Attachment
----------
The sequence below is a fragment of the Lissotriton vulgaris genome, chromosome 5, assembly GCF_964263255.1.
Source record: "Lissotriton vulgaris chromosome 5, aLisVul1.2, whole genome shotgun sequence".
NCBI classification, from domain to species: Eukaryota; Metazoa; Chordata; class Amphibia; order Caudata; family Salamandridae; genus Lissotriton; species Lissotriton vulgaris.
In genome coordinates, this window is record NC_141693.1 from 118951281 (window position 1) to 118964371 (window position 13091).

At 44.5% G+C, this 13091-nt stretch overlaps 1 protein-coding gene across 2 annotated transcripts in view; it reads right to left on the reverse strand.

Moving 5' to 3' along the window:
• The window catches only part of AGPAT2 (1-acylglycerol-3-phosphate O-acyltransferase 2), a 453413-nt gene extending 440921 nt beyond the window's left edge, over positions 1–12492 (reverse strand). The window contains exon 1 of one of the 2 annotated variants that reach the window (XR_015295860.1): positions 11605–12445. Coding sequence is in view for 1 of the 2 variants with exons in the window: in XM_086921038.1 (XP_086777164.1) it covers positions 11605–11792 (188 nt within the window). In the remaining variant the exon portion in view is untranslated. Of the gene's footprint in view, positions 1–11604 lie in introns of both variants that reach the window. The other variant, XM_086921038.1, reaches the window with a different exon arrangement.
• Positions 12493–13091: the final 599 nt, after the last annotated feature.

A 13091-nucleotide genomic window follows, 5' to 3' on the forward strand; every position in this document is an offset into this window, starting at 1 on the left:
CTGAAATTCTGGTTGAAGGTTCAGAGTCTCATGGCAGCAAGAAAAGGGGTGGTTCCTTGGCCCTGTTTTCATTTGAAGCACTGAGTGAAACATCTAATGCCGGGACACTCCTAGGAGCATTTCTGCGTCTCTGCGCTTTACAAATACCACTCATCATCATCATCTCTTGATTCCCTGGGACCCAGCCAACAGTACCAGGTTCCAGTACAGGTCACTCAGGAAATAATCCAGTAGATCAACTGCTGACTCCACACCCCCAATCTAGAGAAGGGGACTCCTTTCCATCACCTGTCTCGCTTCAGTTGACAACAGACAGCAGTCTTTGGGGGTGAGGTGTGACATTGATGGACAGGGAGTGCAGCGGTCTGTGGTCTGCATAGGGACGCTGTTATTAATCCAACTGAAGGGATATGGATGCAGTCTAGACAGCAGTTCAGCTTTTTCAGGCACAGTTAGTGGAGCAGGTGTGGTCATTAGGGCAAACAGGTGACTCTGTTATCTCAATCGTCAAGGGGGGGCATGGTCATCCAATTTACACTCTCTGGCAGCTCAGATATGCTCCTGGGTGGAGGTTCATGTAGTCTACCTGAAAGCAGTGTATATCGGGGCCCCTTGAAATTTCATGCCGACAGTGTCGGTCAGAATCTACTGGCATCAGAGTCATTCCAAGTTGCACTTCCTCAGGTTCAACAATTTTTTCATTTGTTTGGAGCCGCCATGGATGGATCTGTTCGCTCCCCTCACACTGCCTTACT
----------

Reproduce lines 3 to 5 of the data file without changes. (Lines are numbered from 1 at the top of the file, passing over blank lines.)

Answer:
NCBI classification, from domain to species: Eukaryota; Metazoa; Chordata; class Amphibia; order Caudata; family Salamandridae; genus Lissotriton; species Lissotriton vulgaris.
In genome coordinates, this window is record NC_141693.1 from 118951281 (window position 1) to 118964371 (window position 13091).

At 44.5% G+C, this 13091-nt stretch overlaps 1 protein-coding gene across 2 annotated transcripts in view; it reads right to left on the reverse strand.